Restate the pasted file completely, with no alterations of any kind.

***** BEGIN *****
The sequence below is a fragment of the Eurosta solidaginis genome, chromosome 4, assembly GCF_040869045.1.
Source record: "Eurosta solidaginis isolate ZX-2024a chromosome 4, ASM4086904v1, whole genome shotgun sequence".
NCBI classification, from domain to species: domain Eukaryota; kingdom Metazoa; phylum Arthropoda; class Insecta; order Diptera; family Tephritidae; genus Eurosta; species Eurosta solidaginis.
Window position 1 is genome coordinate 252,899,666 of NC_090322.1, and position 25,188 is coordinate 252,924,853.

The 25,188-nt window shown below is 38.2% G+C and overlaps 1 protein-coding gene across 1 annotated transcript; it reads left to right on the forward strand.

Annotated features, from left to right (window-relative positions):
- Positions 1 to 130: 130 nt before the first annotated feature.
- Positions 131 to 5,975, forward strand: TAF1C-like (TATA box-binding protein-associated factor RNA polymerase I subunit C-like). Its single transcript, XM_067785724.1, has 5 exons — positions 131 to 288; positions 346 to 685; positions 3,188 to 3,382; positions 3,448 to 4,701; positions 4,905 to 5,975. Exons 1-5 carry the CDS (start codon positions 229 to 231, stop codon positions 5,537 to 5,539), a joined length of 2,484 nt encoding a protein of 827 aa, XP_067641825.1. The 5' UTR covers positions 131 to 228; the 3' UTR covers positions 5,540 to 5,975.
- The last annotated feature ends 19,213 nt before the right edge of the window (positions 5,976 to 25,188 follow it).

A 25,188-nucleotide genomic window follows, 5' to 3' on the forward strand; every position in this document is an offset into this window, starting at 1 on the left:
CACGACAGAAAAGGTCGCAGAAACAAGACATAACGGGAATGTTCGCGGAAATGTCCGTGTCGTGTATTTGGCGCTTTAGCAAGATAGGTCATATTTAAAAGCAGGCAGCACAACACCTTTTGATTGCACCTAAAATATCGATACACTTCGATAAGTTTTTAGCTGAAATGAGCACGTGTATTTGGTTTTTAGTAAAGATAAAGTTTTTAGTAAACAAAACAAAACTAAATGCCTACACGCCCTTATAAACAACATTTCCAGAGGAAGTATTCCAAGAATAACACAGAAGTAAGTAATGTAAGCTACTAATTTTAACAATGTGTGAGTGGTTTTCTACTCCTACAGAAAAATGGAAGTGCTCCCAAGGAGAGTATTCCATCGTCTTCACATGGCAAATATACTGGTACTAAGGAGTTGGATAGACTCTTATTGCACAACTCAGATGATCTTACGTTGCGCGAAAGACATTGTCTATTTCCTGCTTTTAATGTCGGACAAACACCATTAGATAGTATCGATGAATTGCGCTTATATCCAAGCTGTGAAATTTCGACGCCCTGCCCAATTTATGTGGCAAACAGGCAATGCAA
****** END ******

The sequence below is a fragment of the Eurosta solidaginis genome, chromosome 4, assembly GCF_040869045.1.
Source record: "Eurosta solidaginis isolate ZX-2024a chromosome 4, ASM4086904v1, whole genome shotgun sequence".
NCBI classification, from domain to species: domain Eukaryota; kingdom Metazoa; phylum Arthropoda; class Insecta; order Diptera; family Tephritidae; genus Eurosta; species Eurosta solidaginis.
Window position 1 is genome coordinate 252,899,666 of NC_090322.1, and position 25,188 is coordinate 252,924,853.

The 25,188-nt window shown below is 38.2% G+C and overlaps 1 protein-coding gene across 1 annotated transcript; it reads left to right on the forward strand.

Annotated features, from left to right (window-relative positions):
- Positions 1 to 130: 130 nt before the first annotated feature.
- Positions 131 to 5,975, forward strand: TAF1C-like (TATA box-binding protein-associated factor RNA polymerase I subunit C-like). Its single transcript, XM_067785724.1, has 5 exons — positions 131 to 288; positions 346 to 685; positions 3,188 to 3,382; positions 3,448 to 4,701; positions 4,905 to 5,975. Exons 1-5 carry the CDS (start codon positions 229 to 231, stop codon positions 5,537 to 5,539), a joined length of 2,484 nt encoding a protein of 827 aa, XP_067641825.1. The 5' UTR covers positions 131 to 228; the 3' UTR covers positions 5,540 to 5,975.
- The last annotated feature ends 19,213 nt before the right edge of the window (positions 5,976 to 25,188 follow it).

A 25,188-nucleotide genomic window follows, 5' to 3' on the forward strand; every position in this document is an offset into this window, starting at 1 on the left:
CACGACAGAAAAGGTCGCAGAAACAAGACATAACGGGAATGTTCGCGGAAATGTCCGTGTCGTGTATTTGGCGCTTTAGCAAGATAGGTCATATTTAAAAGCAGGCAGCACAACACCTTTTGATTGCACCTAAAATATCGATACACTTCGATAAGTTTTTAGCTGAAATGAGCACGTGTATTTGGTTTTTAGTAAAGATAAAGTTTTTAGTAAACAAAACAAAACTAAATGCCTACACGCCCTTATAAACAACATTTCCAGAGGAAGTATTCCAAGAATAACACAGAAGTAAGTAATGTAAGCTACTAATTTTAACAATGTGTGAGTGGTTTTCTACTCCTACAGAAAAATGGAAGTGCTCCCAAGGAGAGTATTCCATCGTCTTCACATGGCAAATATACTGGTACTAAGGAGTTGGATAGACTCTTATTGCACAACTCAGATGATCTTACGTTGCGCGAAAGACATTGTCTATTTCCTGCTTTTAATGTCGGACAAACACCATTAGATAGTATCGATGAATTGCGCTTATATCCAAGCTGTGAAATTTCGACGCCCTGCCCAATTTATGTGGCAAACAGGCAATGCAA